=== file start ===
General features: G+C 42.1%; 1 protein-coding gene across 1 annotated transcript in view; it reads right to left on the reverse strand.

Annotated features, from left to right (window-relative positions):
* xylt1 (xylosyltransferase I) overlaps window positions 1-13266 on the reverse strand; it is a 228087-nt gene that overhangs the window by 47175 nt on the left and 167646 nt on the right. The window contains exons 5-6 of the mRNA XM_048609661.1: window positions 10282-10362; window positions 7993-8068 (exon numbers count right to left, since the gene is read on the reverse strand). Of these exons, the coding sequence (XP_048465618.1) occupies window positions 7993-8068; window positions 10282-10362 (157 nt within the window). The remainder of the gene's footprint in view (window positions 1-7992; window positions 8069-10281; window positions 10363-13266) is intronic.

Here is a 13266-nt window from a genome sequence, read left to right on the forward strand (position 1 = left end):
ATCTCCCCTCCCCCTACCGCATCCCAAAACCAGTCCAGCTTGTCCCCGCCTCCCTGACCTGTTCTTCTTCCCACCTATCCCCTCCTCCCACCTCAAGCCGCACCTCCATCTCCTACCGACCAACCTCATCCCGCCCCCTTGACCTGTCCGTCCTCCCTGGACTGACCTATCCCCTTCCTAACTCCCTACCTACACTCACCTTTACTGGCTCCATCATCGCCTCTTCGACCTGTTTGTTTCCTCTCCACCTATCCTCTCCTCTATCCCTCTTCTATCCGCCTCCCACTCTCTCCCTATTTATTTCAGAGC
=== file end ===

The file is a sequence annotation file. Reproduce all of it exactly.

General features: G+C 42.1%; 1 protein-coding gene across 1 annotated transcript in view; it reads right to left on the reverse strand.

Annotated features, from left to right (window-relative positions):
* xylt1 (xylosyltransferase I) overlaps window positions 1-13266 on the reverse strand; it is a 228087-nt gene that overhangs the window by 47175 nt on the left and 167646 nt on the right. The window contains exons 5-6 of the mRNA XM_048609661.1: window positions 10282-10362; window positions 7993-8068 (exon numbers count right to left, since the gene is read on the reverse strand). Of these exons, the coding sequence (XP_048465618.1) occupies window positions 7993-8068; window positions 10282-10362 (157 nt within the window). The remainder of the gene's footprint in view (window positions 1-7992; window positions 8069-10281; window positions 10363-13266) is intronic.

Here is a 13266-nt window from a genome sequence, read left to right on the forward strand (position 1 = left end):
ATCTCCCCTCCCCCTACCGCATCCCAAAACCAGTCCAGCTTGTCCCCGCCTCCCTGACCTGTTCTTCTTCCCACCTATCCCCTCCTCCCACCTCAAGCCGCACCTCCATCTCCTACCGACCAACCTCATCCCGCCCCCTTGACCTGTCCGTCCTCCCTGGACTGACCTATCCCCTTCCTAACTCCCTACCTACACTCACCTTTACTGGCTCCATCATCGCCTCTTCGACCTGTTTGTTTCCTCTCCACCTATCCTCTCCTCTATCCCTCTTCTATCCGCCTCCCACTCTCTCCCTATTTATTTCAGAGC